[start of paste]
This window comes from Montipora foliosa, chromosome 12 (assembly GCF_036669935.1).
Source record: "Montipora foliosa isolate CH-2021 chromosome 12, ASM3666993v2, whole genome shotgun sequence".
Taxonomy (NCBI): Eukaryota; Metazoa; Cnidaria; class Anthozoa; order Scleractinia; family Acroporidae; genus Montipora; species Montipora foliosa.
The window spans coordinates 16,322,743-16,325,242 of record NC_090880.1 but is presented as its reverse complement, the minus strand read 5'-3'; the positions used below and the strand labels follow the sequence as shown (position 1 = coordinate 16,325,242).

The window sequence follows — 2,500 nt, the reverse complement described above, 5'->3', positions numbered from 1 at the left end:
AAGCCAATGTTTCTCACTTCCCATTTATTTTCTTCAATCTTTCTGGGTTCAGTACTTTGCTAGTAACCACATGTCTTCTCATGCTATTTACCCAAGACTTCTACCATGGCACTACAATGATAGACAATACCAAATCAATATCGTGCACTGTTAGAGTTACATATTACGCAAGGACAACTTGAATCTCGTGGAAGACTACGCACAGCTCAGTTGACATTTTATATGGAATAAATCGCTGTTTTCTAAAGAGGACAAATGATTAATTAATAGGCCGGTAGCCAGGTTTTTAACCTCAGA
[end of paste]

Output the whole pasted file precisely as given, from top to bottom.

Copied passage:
This window comes from Montipora foliosa, chromosome 12 (assembly GCF_036669935.1).
Source record: "Montipora foliosa isolate CH-2021 chromosome 12, ASM3666993v2, whole genome shotgun sequence".
Taxonomy (NCBI): Eukaryota; Metazoa; Cnidaria; class Anthozoa; order Scleractinia; family Acroporidae; genus Montipora; species Montipora foliosa.
The window spans coordinates 16,322,743-16,325,242 of record NC_090880.1 but is presented as its reverse complement, the minus strand read 5'-3'; the positions used below and the strand labels follow the sequence as shown (position 1 = coordinate 16,325,242).

The window sequence follows — 2,500 nt, the reverse complement described above, 5'->3', positions numbered from 1 at the left end:
AAGCCAATGTTTCTCACTTCCCATTTATTTTCTTCAATCTTTCTGGGTTCAGTACTTTGCTAGTAACCACATGTCTTCTCATGCTATTTACCCAAGACTTCTACCATGGCACTACAATGATAGACAATACCAAATCAATATCGTGCACTGTTAGAGTTACATATTACGCAAGGACAACTTGAATCTCGTGGAAGACTACGCACAGCTCAGTTGACATTTTATATGGAATAAATCGCTGTTTTCTAAAGAGGACAAATGATTAATTAATAGGCCGGTAGCCAGGTTTTTAACCTCAGA